The Link between Aging and Propensity for Extensive Dental Treatment
The elderly U.S. population is growing at a substantial pace: according to the American Journal of Public Health, in 2015 older adults will number approximately 46 million and fifteen years later (2030), one in five Americans will be 65 years of age or older.1 The following are some of the factors that demonstrate why this demographic group is likely to have significant dental treatment needs both now and in the future:
Less than 30% of adults age 65 years and older surveyed from 1999 to 2004 experience edentulism (complete loss of all natural teeth). In addition, nearly 70% of people aged 75 years and over surveyed from 1999 to 2004 have some remaining natural teeth averaging approximately 10 teeth lost.2 An older adult population retaining more natural teeth expands the need for increased dental treatment among this age group than those of previous generations.
For example: fillings, bridges, implants, removable partial dentures, root canals, services to treat gum disease, and preventive based services are treatments needed by older adults.
Dental cavities (caries) are a substantial problem for older adults and are a major cause of tooth loss. Nearly one-fifth (18%) of adults 65 years and older, surveyed from 1999 to 2004, have untreated dental caries.2 If untreated, caries can cause pain, dental abscess formation, and may also lead to a significant facial infection with major health consequences.
Oral cancer is predominantly a disorder of the elderly. Those over the age of 65 are seven times more likely to be diagnosed with oral cancer than those under 65.5 3 Detection of oral cancer through periodic dental examinations can significantly reduce the risk of these life threatening cancers.
Adding dental coverage through a voluntary (employee-paid) plan presents attractive options for retirees.
In addition, retirees can gain access to group rates for dental coverage, which helps them manage their dental expenses.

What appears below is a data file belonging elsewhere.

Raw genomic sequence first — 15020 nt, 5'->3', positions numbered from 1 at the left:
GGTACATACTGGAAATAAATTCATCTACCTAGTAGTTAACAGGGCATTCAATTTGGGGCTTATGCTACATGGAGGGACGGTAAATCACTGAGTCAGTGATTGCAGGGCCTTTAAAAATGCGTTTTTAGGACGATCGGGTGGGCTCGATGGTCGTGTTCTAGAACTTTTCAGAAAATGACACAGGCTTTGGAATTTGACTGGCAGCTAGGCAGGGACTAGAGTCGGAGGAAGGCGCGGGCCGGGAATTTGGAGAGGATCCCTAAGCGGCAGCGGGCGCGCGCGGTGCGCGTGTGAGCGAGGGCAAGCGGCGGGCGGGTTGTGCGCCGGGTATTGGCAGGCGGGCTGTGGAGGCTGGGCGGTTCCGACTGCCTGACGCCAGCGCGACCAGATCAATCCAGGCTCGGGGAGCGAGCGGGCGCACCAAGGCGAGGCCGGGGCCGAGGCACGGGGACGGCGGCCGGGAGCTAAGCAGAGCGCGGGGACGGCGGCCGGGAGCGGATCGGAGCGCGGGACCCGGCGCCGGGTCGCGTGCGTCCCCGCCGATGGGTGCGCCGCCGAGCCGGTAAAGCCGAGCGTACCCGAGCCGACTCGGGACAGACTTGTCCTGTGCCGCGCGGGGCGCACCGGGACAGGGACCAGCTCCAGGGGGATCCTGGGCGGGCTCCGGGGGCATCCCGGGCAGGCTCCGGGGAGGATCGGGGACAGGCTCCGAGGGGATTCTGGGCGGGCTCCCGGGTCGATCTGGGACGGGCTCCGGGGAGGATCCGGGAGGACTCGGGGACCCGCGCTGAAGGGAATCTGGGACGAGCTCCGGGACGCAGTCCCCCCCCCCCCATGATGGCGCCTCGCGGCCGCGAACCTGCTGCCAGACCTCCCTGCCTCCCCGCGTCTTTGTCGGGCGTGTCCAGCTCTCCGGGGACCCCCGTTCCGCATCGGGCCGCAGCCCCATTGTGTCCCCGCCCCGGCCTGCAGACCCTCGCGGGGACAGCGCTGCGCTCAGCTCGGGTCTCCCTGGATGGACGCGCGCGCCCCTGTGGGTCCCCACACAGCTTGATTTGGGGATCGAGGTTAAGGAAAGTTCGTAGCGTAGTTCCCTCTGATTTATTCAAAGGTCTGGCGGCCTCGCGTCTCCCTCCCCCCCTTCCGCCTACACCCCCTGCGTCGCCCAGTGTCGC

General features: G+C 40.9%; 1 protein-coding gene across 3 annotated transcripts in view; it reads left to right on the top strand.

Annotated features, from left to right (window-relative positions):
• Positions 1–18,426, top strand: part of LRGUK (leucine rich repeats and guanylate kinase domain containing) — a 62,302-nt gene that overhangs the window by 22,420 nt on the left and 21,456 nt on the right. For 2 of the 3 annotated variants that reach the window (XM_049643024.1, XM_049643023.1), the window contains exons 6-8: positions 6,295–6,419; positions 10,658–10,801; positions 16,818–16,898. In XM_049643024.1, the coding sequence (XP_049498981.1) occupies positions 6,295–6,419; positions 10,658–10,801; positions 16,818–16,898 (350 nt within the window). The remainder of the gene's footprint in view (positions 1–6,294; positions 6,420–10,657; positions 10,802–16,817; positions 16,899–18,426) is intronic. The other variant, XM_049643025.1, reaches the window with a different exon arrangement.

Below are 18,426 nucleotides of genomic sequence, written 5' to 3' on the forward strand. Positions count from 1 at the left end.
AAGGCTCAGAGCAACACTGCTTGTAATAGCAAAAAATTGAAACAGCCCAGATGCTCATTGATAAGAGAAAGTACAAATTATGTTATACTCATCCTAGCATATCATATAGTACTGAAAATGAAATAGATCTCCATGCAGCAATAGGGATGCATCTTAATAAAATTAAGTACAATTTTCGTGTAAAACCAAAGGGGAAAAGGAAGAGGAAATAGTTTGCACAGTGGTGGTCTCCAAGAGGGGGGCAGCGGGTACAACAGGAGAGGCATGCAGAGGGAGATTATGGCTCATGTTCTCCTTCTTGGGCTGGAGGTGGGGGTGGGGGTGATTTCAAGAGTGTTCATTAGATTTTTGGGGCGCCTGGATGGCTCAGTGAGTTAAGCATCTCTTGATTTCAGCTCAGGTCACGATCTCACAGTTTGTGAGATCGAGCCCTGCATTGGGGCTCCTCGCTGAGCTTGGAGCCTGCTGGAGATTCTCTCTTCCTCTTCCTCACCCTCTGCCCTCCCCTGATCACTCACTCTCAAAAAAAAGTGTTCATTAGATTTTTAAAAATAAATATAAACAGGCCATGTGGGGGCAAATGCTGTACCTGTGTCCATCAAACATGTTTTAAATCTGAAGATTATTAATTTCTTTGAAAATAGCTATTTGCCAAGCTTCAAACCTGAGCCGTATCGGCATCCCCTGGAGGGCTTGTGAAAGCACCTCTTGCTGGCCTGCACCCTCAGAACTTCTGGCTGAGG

In the past five years, dental costs have increased between 5% and 8% per year4— an inflation rate up to three times that of goods and services shown in the Consumer Price Index.5 So it is understandable that, access to a comprehensive dental plan helps retirees maintain their oral health. Important in this equation is that the dental benefits plan is offered by a company they know and trust to meet these needs.6
Retirees who value oral health are looking for a comprehensive benefits plan. And, based on MetLife research, a valuable dental plan for today’s retirees is not solely based on price but balanced with richness of benefits and service7 — retirees do not want less coverage for less cost. In particular, retirees are not only looking for a dental benefits plan that covers preventive and basic procedures, but also major treatments such as implants and resin fillings on molars and dentures.7 Retirees also place high value on increased annual maximums, limited deductibles (on major services only or no deductible at all) — and they’re willing to pay for these features.7
If you are currently a Federal annuitant or thinking about retirement, did you know The MetLife Federal Dental Plan –“FEDVIP” is a great way to protect against unforeseen dental costs?
Crowns, fillings and other dental treatment can be expensive, and they’re costs you just don’t often plan for.
According to a nationwide survey by MetLife:
- 97% of patients were satisfied with the network program 10
- 98% of patients were satisfied with the quality of care received from a participating network dentist 10
- 97% of patients were satisfied with the value of the network for the price paid 10
It pays to be smart when it comes to your teeth, because it’s been shown that oral health may be related to your overall health.8 So taking care of your teeth now may not only save you expensive dental bills in the future, but help you enjoy your retirement for years to come. Take MetLife’s Dental Risk Assessments and find out what you can do to maintain your oral health — MetLife Oral Health Library.